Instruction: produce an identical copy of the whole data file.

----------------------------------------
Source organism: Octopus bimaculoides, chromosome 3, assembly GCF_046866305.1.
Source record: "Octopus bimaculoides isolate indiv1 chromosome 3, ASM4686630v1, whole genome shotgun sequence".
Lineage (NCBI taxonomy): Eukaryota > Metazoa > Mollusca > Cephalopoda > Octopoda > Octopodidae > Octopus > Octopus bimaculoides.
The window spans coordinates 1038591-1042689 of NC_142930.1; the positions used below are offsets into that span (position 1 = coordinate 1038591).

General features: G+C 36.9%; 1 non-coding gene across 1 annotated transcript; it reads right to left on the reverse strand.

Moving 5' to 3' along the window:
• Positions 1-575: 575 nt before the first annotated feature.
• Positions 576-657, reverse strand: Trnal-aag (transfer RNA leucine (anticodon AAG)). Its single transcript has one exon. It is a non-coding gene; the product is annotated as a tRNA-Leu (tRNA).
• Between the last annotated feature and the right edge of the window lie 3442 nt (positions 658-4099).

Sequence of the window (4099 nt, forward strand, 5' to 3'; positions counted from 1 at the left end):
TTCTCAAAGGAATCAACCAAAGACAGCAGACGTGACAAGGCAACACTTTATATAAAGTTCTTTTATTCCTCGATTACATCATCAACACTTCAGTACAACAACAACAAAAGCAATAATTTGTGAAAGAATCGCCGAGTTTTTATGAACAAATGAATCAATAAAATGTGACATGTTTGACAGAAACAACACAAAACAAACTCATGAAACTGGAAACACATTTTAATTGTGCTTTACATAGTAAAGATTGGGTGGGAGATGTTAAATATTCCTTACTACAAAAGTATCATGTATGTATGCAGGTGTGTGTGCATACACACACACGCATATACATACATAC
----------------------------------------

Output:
Source organism: Octopus bimaculoides, chromosome 3, assembly GCF_046866305.1.
Source record: "Octopus bimaculoides isolate indiv1 chromosome 3, ASM4686630v1, whole genome shotgun sequence".
Lineage (NCBI taxonomy): Eukaryota > Metazoa > Mollusca > Cephalopoda > Octopoda > Octopodidae > Octopus > Octopus bimaculoides.
The window spans coordinates 1038591-1042689 of NC_142930.1; the positions used below are offsets into that span (position 1 = coordinate 1038591).

General features: G+C 36.9%; 1 non-coding gene across 1 annotated transcript; it reads right to left on the reverse strand.

Moving 5' to 3' along the window:
• Positions 1-575: 575 nt before the first annotated feature.
• Positions 576-657, reverse strand: Trnal-aag (transfer RNA leucine (anticodon AAG)). Its single transcript has one exon. It is a non-coding gene; the product is annotated as a tRNA-Leu (tRNA).
• Between the last annotated feature and the right edge of the window lie 3442 nt (positions 658-4099).

Sequence of the window (4099 nt, forward strand, 5' to 3'; positions counted from 1 at the left end):
TTCTCAAAGGAATCAACCAAAGACAGCAGACGTGACAAGGCAACACTTTATATAAAGTTCTTTTATTCCTCGATTACATCATCAACACTTCAGTACAACAACAACAAAAGCAATAATTTGTGAAAGAATCGCCGAGTTTTTATGAACAAATGAATCAATAAAATGTGACATGTTTGACAGAAACAACACAAAACAAACTCATGAAACTGGAAACACATTTTAATTGTGCTTTACATAGTAAAGATTGGGTGGGAGATGTTAAATATTCCTTACTACAAAAGTATCATGTATGTATGCAGGTGTGTGTGCATACACACACACGCATATACATACATAC